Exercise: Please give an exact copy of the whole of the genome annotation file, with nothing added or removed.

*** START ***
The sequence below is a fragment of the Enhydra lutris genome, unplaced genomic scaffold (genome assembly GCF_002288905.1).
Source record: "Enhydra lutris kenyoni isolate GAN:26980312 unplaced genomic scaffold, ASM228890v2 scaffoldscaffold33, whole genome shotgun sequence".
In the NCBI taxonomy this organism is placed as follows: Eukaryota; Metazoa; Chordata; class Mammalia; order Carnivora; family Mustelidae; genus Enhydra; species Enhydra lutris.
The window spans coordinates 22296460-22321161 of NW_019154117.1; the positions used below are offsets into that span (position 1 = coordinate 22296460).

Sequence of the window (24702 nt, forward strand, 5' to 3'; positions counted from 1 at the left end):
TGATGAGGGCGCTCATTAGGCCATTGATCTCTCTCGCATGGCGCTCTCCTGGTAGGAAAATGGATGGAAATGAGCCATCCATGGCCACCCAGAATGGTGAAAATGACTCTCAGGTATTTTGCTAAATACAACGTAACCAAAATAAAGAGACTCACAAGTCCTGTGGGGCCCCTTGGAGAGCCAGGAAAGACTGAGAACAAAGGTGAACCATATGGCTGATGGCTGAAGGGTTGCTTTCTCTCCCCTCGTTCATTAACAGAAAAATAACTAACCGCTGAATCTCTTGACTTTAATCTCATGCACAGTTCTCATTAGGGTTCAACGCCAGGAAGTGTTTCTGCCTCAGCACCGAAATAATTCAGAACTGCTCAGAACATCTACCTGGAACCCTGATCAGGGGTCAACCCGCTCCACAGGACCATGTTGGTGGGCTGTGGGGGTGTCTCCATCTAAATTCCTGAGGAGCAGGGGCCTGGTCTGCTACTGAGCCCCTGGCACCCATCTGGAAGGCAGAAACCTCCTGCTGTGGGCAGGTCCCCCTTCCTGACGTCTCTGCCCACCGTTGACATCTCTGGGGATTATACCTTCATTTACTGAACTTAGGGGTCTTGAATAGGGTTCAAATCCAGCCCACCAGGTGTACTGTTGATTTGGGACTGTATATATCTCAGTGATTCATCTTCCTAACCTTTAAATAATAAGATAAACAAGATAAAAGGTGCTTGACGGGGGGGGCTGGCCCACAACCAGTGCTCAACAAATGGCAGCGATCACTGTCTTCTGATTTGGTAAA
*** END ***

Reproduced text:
The sequence below is a fragment of the Enhydra lutris genome, unplaced genomic scaffold (genome assembly GCF_002288905.1).
Source record: "Enhydra lutris kenyoni isolate GAN:26980312 unplaced genomic scaffold, ASM228890v2 scaffoldscaffold33, whole genome shotgun sequence".
In the NCBI taxonomy this organism is placed as follows: Eukaryota; Metazoa; Chordata; class Mammalia; order Carnivora; family Mustelidae; genus Enhydra; species Enhydra lutris.
The window spans coordinates 22296460-22321161 of NW_019154117.1; the positions used below are offsets into that span (position 1 = coordinate 22296460).

Sequence of the window (24702 nt, forward strand, 5' to 3'; positions counted from 1 at the left end):
TGATGAGGGCGCTCATTAGGCCATTGATCTCTCTCGCATGGCGCTCTCCTGGTAGGAAAATGGATGGAAATGAGCCATCCATGGCCACCCAGAATGGTGAAAATGACTCTCAGGTATTTTGCTAAATACAACGTAACCAAAATAAAGAGACTCACAAGTCCTGTGGGGCCCCTTGGAGAGCCAGGAAAGACTGAGAACAAAGGTGAACCATATGGCTGATGGCTGAAGGGTTGCTTTCTCTCCCCTCGTTCATTAACAGAAAAATAACTAACCGCTGAATCTCTTGACTTTAATCTCATGCACAGTTCTCATTAGGGTTCAACGCCAGGAAGTGTTTCTGCCTCAGCACCGAAATAATTCAGAACTGCTCAGAACATCTACCTGGAACCCTGATCAGGGGTCAACCCGCTCCACAGGACCATGTTGGTGGGCTGTGGGGGTGTCTCCATCTAAATTCCTGAGGAGCAGGGGCCTGGTCTGCTACTGAGCCCCTGGCACCCATCTGGAAGGCAGAAACCTCCTGCTGTGGGCAGGTCCCCCTTCCTGACGTCTCTGCCCACCGTTGACATCTCTGGGGATTATACCTTCATTTACTGAACTTAGGGGTCTTGAATAGGGTTCAAATCCAGCCCACCAGGTGTACTGTTGATTTGGGACTGTATATATCTCAGTGATTCATCTTCCTAACCTTTAAATAATAAGATAAACAAGATAAAAGGTGCTTGACGGGGGGGGCTGGCCCACAACCAGTGCTCAACAAATGGCAGCGATCACTGTCTTCTGATTTGGTAAA